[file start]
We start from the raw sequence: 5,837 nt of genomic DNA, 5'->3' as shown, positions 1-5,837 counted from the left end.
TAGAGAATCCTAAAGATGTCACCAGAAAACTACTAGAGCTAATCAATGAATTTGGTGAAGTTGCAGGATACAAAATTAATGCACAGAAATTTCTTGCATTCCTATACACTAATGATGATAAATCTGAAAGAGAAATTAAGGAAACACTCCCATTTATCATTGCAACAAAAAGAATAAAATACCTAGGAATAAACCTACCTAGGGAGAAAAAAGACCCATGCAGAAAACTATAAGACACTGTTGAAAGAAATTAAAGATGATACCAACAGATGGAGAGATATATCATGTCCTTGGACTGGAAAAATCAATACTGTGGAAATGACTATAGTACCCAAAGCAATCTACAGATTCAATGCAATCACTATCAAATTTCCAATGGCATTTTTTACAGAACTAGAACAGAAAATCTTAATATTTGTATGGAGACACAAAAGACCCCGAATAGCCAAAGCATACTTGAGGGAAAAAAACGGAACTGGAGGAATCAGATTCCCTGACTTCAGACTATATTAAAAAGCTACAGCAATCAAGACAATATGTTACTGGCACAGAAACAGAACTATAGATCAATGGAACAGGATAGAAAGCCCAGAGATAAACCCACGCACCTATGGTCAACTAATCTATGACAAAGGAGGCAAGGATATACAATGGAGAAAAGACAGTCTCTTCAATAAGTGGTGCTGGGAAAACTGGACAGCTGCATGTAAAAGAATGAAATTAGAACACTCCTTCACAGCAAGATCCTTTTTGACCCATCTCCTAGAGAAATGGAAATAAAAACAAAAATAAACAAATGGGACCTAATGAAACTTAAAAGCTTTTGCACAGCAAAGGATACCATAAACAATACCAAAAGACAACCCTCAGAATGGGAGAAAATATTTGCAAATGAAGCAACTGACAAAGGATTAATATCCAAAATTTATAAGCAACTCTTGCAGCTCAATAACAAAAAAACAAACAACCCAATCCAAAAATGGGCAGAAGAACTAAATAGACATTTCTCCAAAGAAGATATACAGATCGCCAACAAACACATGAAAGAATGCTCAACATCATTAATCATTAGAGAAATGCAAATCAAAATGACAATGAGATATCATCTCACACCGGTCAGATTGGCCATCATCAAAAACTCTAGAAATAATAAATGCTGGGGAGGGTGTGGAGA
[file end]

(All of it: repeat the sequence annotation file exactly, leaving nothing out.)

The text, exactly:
We start from the raw sequence: 5,837 nt of genomic DNA, 5'->3' as shown, positions 1-5,837 counted from the left end.
TAGAGAATCCTAAAGATGTCACCAGAAAACTACTAGAGCTAATCAATGAATTTGGTGAAGTTGCAGGATACAAAATTAATGCACAGAAATTTCTTGCATTCCTATACACTAATGATGATAAATCTGAAAGAGAAATTAAGGAAACACTCCCATTTATCATTGCAACAAAAAGAATAAAATACCTAGGAATAAACCTACCTAGGGAGAAAAAAGACCCATGCAGAAAACTATAAGACACTGTTGAAAGAAATTAAAGATGATACCAACAGATGGAGAGATATATCATGTCCTTGGACTGGAAAAATCAATACTGTGGAAATGACTATAGTACCCAAAGCAATCTACAGATTCAATGCAATCACTATCAAATTTCCAATGGCATTTTTTACAGAACTAGAACAGAAAATCTTAATATTTGTATGGAGACACAAAAGACCCCGAATAGCCAAAGCATACTTGAGGGAAAAAAACGGAACTGGAGGAATCAGATTCCCTGACTTCAGACTATATTAAAAAGCTACAGCAATCAAGACAATATGTTACTGGCACAGAAACAGAACTATAGATCAATGGAACAGGATAGAAAGCCCAGAGATAAACCCACGCACCTATGGTCAACTAATCTATGACAAAGGAGGCAAGGATATACAATGGAGAAAAGACAGTCTCTTCAATAAGTGGTGCTGGGAAAACTGGACAGCTGCATGTAAAAGAATGAAATTAGAACACTCCTTCACAGCAAGATCCTTTTTGACCCATCTCCTAGAGAAATGGAAATAAAAACAAAAATAAACAAATGGGACCTAATGAAACTTAAAAGCTTTTGCACAGCAAAGGATACCATAAACAATACCAAAAGACAACCCTCAGAATGGGAGAAAATATTTGCAAATGAAGCAACTGACAAAGGATTAATATCCAAAATTTATAAGCAACTCTTGCAGCTCAATAACAAAAAAACAAACAACCCAATCCAAAAATGGGCAGAAGAACTAAATAGACATTTCTCCAAAGAAGATATACAGATCGCCAACAAACACATGAAAGAATGCTCAACATCATTAATCATTAGAGAAATGCAAATCAAAATGACAATGAGATATCATCTCACACCGGTCAGATTGGCCATCATCAAAAACTCTAGAAATAATAAATGCTGGGGAGGGTGTGGAGA